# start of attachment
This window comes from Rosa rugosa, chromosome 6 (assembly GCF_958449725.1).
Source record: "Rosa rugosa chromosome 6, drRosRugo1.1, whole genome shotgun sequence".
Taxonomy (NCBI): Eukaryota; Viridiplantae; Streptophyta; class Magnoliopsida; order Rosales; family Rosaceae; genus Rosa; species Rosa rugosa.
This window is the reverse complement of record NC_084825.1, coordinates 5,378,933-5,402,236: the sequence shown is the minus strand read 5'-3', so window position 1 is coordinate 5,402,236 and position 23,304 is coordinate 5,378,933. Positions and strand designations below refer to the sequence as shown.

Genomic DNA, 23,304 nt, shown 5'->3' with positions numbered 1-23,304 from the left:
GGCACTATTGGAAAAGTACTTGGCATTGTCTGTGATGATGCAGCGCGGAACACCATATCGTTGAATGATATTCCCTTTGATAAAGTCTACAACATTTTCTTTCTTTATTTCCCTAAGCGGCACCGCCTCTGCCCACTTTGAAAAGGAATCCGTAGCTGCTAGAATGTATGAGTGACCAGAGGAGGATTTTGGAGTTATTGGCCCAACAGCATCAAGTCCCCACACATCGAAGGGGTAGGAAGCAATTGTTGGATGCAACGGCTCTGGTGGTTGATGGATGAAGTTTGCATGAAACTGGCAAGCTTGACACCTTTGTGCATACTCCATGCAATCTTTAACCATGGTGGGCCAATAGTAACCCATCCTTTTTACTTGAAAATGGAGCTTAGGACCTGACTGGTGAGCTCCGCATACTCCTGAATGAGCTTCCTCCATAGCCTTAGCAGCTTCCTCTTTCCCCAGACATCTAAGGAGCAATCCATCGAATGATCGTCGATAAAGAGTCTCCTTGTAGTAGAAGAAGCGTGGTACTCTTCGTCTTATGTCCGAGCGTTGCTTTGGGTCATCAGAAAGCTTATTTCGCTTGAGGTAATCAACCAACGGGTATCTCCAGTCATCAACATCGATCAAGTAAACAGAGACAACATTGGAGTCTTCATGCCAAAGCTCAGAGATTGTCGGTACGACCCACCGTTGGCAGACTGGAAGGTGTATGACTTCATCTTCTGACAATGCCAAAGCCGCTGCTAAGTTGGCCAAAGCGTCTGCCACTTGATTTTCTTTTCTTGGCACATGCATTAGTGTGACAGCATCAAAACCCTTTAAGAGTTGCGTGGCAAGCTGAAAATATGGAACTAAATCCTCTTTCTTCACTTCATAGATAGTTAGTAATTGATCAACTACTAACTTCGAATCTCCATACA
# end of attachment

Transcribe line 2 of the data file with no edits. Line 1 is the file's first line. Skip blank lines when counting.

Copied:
Source record: "Rosa rugosa chromosome 6, drRosRugo1.1, whole genome shotgun sequence".